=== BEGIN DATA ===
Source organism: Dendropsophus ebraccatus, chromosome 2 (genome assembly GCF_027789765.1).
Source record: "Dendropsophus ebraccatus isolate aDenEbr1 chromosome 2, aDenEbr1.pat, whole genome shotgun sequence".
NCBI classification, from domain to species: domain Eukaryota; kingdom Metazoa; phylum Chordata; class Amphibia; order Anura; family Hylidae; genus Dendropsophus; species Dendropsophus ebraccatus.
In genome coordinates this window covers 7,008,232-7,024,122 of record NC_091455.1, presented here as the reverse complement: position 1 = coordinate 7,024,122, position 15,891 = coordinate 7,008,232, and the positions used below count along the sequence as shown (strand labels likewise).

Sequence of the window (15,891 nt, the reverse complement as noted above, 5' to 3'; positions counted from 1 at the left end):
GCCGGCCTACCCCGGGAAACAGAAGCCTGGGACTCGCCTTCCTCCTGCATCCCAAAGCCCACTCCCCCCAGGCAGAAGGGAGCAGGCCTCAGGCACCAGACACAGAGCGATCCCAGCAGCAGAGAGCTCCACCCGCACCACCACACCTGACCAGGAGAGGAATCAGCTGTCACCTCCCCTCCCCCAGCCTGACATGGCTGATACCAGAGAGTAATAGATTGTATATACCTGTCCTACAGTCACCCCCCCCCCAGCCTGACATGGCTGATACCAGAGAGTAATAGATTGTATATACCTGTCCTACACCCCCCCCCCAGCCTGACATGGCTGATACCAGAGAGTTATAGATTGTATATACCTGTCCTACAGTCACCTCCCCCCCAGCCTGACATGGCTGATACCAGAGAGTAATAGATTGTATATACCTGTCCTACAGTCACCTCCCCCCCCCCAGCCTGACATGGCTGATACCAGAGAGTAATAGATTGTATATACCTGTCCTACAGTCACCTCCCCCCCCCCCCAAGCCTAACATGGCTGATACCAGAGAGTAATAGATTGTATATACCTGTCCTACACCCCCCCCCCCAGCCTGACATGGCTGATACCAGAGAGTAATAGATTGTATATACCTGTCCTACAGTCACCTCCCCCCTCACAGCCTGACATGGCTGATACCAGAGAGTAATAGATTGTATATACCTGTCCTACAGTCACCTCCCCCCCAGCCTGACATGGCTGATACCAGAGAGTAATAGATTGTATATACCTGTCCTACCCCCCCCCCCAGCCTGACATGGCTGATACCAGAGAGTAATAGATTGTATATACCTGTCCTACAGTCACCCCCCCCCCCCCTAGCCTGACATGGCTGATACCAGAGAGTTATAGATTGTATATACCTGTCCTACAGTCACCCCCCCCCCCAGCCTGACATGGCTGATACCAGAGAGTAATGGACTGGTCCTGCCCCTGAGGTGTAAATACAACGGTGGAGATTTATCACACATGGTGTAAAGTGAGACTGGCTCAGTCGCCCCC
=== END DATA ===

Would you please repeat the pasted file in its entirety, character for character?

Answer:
Source organism: Dendropsophus ebraccatus, chromosome 2 (genome assembly GCF_027789765.1).
Source record: "Dendropsophus ebraccatus isolate aDenEbr1 chromosome 2, aDenEbr1.pat, whole genome shotgun sequence".
NCBI classification, from domain to species: domain Eukaryota; kingdom Metazoa; phylum Chordata; class Amphibia; order Anura; family Hylidae; genus Dendropsophus; species Dendropsophus ebraccatus.
In genome coordinates this window covers 7,008,232-7,024,122 of record NC_091455.1, presented here as the reverse complement: position 1 = coordinate 7,024,122, position 15,891 = coordinate 7,008,232, and the positions used below count along the sequence as shown (strand labels likewise).

Sequence of the window (15,891 nt, the reverse complement as noted above, 5' to 3'; positions counted from 1 at the left end):
GCCGGCCTACCCCGGGAAACAGAAGCCTGGGACTCGCCTTCCTCCTGCATCCCAAAGCCCACTCCCCCCAGGCAGAAGGGAGCAGGCCTCAGGCACCAGACACAGAGCGATCCCAGCAGCAGAGAGCTCCACCCGCACCACCACACCTGACCAGGAGAGGAATCAGCTGTCACCTCCCCTCCCCCAGCCTGACATGGCTGATACCAGAGAGTAATAGATTGTATATACCTGTCCTACAGTCACCCCCCCCCCAGCCTGACATGGCTGATACCAGAGAGTAATAGATTGTATATACCTGTCCTACACCCCCCCCCCAGCCTGACATGGCTGATACCAGAGAGTTATAGATTGTATATACCTGTCCTACAGTCACCTCCCCCCCAGCCTGACATGGCTGATACCAGAGAGTAATAGATTGTATATACCTGTCCTACAGTCACCTCCCCCCCCCCAGCCTGACATGGCTGATACCAGAGAGTAATAGATTGTATATACCTGTCCTACAGTCACCTCCCCCCCCCCCCAAGCCTAACATGGCTGATACCAGAGAGTAATAGATTGTATATACCTGTCCTACACCCCCCCCCCCAGCCTGACATGGCTGATACCAGAGAGTAATAGATTGTATATACCTGTCCTACAGTCACCTCCCCCCTCACAGCCTGACATGGCTGATACCAGAGAGTAATAGATTGTATATACCTGTCCTACAGTCACCTCCCCCCCAGCCTGACATGGCTGATACCAGAGAGTAATAGATTGTATATACCTGTCCTACCCCCCCCCCCAGCCTGACATGGCTGATACCAGAGAGTAATAGATTGTATATACCTGTCCTACAGTCACCCCCCCCCCCCCTAGCCTGACATGGCTGATACCAGAGAGTTATAGATTGTATATACCTGTCCTACAGTCACCCCCCCCCCCAGCCTGACATGGCTGATACCAGAGAGTAATGGACTGGTCCTGCCCCTGAGGTGTAAATACAACGGTGGAGATTTATCACACATGGTGTAAAGTGAGACTGGCTCAGTCGCCCCC